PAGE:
There's nothing like a bit of spousal rivalry to spur you on in the morning. It was five in the morning and I had been listening to the wind shriek through the cracks in the tin roof for the last two hours, it didn't look very promising for my attempt to reach Mardi Himal Basecamp that morning. It was so tempting just to roll over and snuggle down in my sleeping bag but Steve's success the preceding morning spurred me on. Definitely the right course, as outside the wind sounded far less threatening and was starting to drop and I had an apple pancake waiting. It was time to make for the top, now could I just do it 5 minutes faster than he did, just to bug him. With Steve's return from London with his Pakistani visa a few days early, I had decided we had just enough time to squeeze in a quick trek. Poor man, just 16 hours off the plane he was strapping on his boots and heading for the hills. It promised to be worth it though, with amazing views of Machapuchchhre and the Annapurna range, as we trekked up a forested ridge to the bottom of Mardi Himal. A relative "hill" at 5587m compared with its neighbours, some of which make the world's top ten for height. The first days trek, mirrored the trek that we had done the previous week. The first hill was just as much of a killer as before, maybe even worse as we knew how long it went on for. We spent the night in the same basic but quirky teahouses we stayed in before. We reclaimed our triple bed room, with just enough space for the beds and looked fondly upon the tarp and lose plank walls. That night we even listened nostalgically to the chorus of snores from the other rooms, it was good to be back in the mountains. The lovely lady remembered us too, greeting us with smiles and the kids with hugs. This time the weather was glorious and instead of huddling around the fire away from the storm, we sat outside enjoying the warmth. The next two days was pleasant hiking through rhododendron forests. It was hazy so no mountain views but the forest was full of ladybirds. Up until about 3 years ago the Mardi Himal trek was only for those hikers with tents and their own supplies, they then built a few small tea houses. Since then it has become a lot more popular, Dil had to call ahead to the teahouses to secure beds for us. It was a good idea, when we arrived at Low Camp there was a bit of an uproar with hikers trying to claim booked beds. They were still trying to finish another building, they had promised the room to a group of German guys but still hadn't put in any windows or concrete on the floor. The workers busted a gut till dusk making it habitable. The owners of the teahouses were very good at trying to accommodate everyone, putting people together to share. There was always overflow space with everyone bunking down in the dining room with the staff and the porters. The advantage is that is nice and warm but not good if you don't like snoring. Like the last trek, we usually had 3 beds pushed together for the 4 of us. Away from villages and any road, these teahouses were far more basic with just a few rooms separated with plywood walls. The Dining Rooms were sociable places though, filled with trekkers, guides and porters warming up around the fire. We met so many interesting people from around the world, the girls particularly loved chatting and playing cards. So much so that Alisha didn't even complain when her kindle ran out of electricity (recharging wasn't an option in the higher places), usually we can't separate her from her beloved books for too long. The cooks also manage amazingly cooking up tasty, hearty dishes for everyone out of the most basic of supplies. The corridor looking into our room at High Camp, yes that is 2 extra beds end-to-end in the passageway. High camp was way above the tree line and at last we started to see the mountains through the haze. Alisha powered ahead of us all, while Lucy kept to a steady pace telling me stories. They both hiked amazingly and cheerfully, even overtaking many adults. Lucy lost her "cutest on the path" crown to a sweet and very blonde Canadian baby, being carried up by her parents. Hiking with them, people we passed all cooed over her, I think Lucy was just relieved that someone else was getting all the cheek squeezing. That afternoon as we huddled in the dining room at High Camp the rain started to lash down; followed by a massive hail and thunderstorm; and finally snow. We were in bed by 7.30, even cosier in just 2 beds, listening to the storm around us. At 5am, I came back from the loo with information for Steve, "The good news: it's clear! And the bad news: it's clear - time to go." We'd agreed the previous evening that the girls shouldn't try to make it to Base Camp but that one of us should try. Through some sort of wonky logic, Steve reckoned it should be him. He set off up through the snow by himself determined to make it to the top. The girls, Dil and I followed him soon after. Our climb up to the second viewpoint was filled with breathtakingly stunning views of Machapuchchhre (Fishtail Mountain) and the Annapurnas. After an hour of tricky climbing we arrived at the viewpoint. While I marvelled at God's creation and the way the sun was sparkling on the snow, the girls got busy. While many hikers were gasping for breath in the thin air, those two were humping around huge snowballs to make a huge "Korean snowlady and her dog Tommy Boy". Which of course came with a personality and back story. Steve meanwhile was making great progress towards the top through the ankle deep snow. He returned to High Camp glowing and triumphant 5 hours later. We had planned to descend some way that afternoon but knowing how disappointed I was not to do it, he said I must try it the following day. We could just about squeeze in another day if we then hoofed it down to the bottom of the trail the same afternoon. I have to say I was beginning to regret our decision by mid-afternoon as another storm whipped around the exposed ridge. We are by now all very stoic about grim toilets but the thought of another visit to the stinky squatter was not attractive, especially as we were all having to drink a lot to help with the altitude affects. Mind you venturing down out into the storm wasn't attractive either, it was time for another mug of sweet milky tea. The wind started howling at 3am the following morning, I rolled over sad but a little relieved that my attempt at making Base Camp wouldn't be possible as the walk along the ridge was treacherous in high winds. By 5am the wind had calmed down and Dil and I were off before the kids had even risen to find their Easter eggs left by the high altitude Easter Bunny. It was a stunning walk up crisp underfoot; with the mountains perfectly clear in front of us; and a blanket of cloud below us. There were several other hikers and guides from the camp working their way up the path, we even had enough breath to chat a little. At the top viewpoint, I came across the most welcome sight I have ever seen in the mountains - a man selling tea and chocolate bars!! Yes!! Unbelievable though it may seem, every morning in the season he hikes up 800m with flasks and sets up shop on a rock at 4000m. Still going well and now with the chance of teasing Steve about his time to the top, we kept on. At last 2 1/2 hours from High Camp we got to Base Camp, it was stunningly beautiful, just time for a few photos before the wind threatened to restart. We were ready for the tea and mars bar on the way back down, it tasted so good!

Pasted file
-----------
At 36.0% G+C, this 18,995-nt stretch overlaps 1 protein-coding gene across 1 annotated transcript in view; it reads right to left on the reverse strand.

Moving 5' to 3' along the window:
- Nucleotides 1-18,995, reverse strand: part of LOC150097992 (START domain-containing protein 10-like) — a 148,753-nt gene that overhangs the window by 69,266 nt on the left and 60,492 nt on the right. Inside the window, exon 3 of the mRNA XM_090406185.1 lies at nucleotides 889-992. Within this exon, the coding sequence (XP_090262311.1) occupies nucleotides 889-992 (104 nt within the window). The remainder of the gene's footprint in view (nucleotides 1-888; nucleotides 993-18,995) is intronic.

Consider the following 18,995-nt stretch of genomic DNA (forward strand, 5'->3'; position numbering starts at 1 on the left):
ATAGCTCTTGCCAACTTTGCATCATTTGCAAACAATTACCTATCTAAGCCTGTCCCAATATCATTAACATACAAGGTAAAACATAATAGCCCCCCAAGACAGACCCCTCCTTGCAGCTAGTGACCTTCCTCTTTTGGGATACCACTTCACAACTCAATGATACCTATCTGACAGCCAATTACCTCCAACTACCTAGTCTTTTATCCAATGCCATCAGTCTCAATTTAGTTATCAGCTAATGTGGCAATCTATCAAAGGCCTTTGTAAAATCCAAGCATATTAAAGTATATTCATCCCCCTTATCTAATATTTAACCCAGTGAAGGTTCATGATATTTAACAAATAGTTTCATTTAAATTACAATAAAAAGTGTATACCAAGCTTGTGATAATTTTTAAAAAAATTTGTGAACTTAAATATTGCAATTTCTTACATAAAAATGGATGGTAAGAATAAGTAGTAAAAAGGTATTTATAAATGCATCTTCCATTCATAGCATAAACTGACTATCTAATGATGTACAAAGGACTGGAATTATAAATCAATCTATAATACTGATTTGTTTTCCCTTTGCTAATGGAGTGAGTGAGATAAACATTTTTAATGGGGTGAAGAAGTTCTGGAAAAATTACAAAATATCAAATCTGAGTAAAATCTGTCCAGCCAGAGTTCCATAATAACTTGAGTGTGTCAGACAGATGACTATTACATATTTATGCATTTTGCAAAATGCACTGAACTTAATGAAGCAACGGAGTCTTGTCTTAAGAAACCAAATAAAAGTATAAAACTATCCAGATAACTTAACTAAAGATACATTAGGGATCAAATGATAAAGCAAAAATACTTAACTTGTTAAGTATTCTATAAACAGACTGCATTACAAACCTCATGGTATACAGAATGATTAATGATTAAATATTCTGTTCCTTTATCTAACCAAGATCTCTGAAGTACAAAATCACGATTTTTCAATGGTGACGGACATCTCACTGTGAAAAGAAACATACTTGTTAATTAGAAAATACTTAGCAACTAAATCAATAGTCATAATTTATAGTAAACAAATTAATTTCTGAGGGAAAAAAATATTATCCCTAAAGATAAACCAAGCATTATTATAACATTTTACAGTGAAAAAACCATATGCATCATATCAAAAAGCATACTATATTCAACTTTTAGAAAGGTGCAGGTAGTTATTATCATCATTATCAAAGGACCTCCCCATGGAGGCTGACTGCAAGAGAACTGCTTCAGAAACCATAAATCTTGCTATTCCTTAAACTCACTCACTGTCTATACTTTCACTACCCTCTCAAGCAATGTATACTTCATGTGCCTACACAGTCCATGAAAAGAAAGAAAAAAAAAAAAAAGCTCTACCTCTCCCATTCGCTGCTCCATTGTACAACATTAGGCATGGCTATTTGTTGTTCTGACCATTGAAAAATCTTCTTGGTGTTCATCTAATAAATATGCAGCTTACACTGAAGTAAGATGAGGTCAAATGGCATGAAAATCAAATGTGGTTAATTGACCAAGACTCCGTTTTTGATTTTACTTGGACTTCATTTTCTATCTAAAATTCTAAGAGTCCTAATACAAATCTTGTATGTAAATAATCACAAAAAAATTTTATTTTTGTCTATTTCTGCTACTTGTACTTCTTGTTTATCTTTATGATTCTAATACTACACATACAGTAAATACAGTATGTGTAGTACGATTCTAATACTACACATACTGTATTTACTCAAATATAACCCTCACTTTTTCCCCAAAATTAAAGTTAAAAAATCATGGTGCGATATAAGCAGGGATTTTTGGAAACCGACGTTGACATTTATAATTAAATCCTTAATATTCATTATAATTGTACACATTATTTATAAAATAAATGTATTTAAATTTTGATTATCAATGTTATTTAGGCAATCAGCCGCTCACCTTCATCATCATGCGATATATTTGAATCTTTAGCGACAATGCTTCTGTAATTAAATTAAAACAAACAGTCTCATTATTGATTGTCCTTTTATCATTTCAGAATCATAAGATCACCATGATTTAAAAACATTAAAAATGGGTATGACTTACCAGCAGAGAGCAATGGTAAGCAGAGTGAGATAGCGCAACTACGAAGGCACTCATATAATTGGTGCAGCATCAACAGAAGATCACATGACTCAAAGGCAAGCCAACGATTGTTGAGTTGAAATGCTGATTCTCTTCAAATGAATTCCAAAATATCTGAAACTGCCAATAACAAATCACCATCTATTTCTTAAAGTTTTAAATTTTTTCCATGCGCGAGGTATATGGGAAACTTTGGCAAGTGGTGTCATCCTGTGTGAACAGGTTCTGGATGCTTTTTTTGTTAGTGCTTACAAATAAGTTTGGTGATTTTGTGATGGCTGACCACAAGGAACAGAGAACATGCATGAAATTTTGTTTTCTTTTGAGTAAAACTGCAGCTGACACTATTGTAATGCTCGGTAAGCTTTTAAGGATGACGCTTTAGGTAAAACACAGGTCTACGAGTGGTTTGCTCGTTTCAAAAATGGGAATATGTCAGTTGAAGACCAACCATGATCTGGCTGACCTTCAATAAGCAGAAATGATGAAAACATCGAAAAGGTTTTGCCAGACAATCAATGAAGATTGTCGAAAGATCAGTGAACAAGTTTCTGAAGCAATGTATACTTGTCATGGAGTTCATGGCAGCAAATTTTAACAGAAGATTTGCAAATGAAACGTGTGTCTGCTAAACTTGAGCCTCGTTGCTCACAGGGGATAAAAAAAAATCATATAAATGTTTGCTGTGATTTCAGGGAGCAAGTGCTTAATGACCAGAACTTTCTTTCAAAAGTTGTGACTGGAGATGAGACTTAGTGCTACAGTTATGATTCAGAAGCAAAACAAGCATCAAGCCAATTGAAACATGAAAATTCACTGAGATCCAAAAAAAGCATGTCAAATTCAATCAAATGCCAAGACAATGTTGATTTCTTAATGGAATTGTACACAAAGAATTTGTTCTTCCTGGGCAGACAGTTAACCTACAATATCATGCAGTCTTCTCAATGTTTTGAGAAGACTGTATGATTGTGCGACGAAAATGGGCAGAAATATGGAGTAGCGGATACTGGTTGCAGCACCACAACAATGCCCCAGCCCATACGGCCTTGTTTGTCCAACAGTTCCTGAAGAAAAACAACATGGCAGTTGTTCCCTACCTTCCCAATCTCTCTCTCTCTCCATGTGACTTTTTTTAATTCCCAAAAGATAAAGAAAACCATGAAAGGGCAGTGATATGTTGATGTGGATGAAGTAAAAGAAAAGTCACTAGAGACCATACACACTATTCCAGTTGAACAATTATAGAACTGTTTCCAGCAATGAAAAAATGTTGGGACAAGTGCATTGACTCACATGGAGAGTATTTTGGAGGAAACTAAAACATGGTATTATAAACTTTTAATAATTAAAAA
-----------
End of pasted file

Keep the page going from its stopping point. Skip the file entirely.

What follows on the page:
Back down at High Camp, Dil and I were still going strong, so after a quick tea and teeth brush, we continued down. Physically, ascending to Base Camp and descending to the jeep track at Sidling, it was going to be challenging. We refuelled with our usual dal bhat (Nepal's national dish of rice, lentils and vegetable curries) 2 hours further down. Then it was down, down, down on a steep leg-punishing forest path to a promised hot shower and western loo. We made it to Sidling in the late afternoon, Dil and I had been walking for 10 1/2 hours. We had ascended 1000m and then descended 2500m, over a distance of 18km which tells you how steep it was. By 7pm, I was ready for bed and slept like a log.
We thought the excitement was over with the end of the trek but hadn't counted on the jeep ride on the scraggy track scratched out from the mountain. The track even beat some of the crazy roads we've taken the truck on over the years. With dodgy paths past landslides; deep mud holes; and 4 river crossings including one driving along in the river, we were very glad the driver was very competent and careful. We picked up vegetables and people on the way, piling them on top of the jeep when we ran out of space inside. At last we made it back safely to Pokhara it had been a short sojourn to the mountains, just 6 days, but it had been well worth it.
Oh yes....I made Base Camp 10 minutes faster than Steve;) but he claims his ascent was in the snow so I guess we are equal. In the end it's not how fast you but it's all about seeing and enjoying some of the most amazing views.